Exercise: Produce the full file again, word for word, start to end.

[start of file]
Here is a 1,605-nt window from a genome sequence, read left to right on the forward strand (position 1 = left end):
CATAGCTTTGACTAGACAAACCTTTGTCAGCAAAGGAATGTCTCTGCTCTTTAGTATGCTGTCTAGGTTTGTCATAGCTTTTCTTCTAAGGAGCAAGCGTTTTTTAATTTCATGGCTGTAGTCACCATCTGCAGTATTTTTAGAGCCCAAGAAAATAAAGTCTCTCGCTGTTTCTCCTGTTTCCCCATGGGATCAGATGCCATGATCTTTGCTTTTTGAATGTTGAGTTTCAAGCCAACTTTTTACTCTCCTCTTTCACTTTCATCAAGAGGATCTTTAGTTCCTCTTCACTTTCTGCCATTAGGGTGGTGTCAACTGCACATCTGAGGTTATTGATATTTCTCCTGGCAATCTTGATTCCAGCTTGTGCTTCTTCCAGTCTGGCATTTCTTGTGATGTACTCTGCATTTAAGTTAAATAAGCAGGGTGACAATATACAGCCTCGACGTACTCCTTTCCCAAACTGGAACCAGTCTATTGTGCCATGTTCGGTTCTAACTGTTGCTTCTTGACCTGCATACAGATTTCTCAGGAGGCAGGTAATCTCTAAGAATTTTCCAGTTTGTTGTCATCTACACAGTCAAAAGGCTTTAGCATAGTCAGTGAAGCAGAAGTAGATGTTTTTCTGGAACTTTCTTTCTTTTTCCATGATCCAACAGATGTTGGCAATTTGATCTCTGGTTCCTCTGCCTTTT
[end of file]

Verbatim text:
Here is a 1,605-nt window from a genome sequence, read left to right on the forward strand (position 1 = left end):
CATAGCTTTGACTAGACAAACCTTTGTCAGCAAAGGAATGTCTCTGCTCTTTAGTATGCTGTCTAGGTTTGTCATAGCTTTTCTTCTAAGGAGCAAGCGTTTTTTAATTTCATGGCTGTAGTCACCATCTGCAGTATTTTTAGAGCCCAAGAAAATAAAGTCTCTCGCTGTTTCTCCTGTTTCCCCATGGGATCAGATGCCATGATCTTTGCTTTTTGAATGTTGAGTTTCAAGCCAACTTTTTACTCTCCTCTTTCACTTTCATCAAGAGGATCTTTAGTTCCTCTTCACTTTCTGCCATTAGGGTGGTGTCAACTGCACATCTGAGGTTATTGATATTTCTCCTGGCAATCTTGATTCCAGCTTGTGCTTCTTCCAGTCTGGCATTTCTTGTGATGTACTCTGCATTTAAGTTAAATAAGCAGGGTGACAATATACAGCCTCGACGTACTCCTTTCCCAAACTGGAACCAGTCTATTGTGCCATGTTCGGTTCTAACTGTTGCTTCTTGACCTGCATACAGATTTCTCAGGAGGCAGGTAATCTCTAAGAATTTTCCAGTTTGTTGTCATCTACACAGTCAAAAGGCTTTAGCATAGTCAGTGAAGCAGAAGTAGATGTTTTTCTGGAACTTTCTTTCTTTTTCCATGATCCAACAGATGTTGGCAATTTGATCTCTGGTTCCTCTGCCTTTT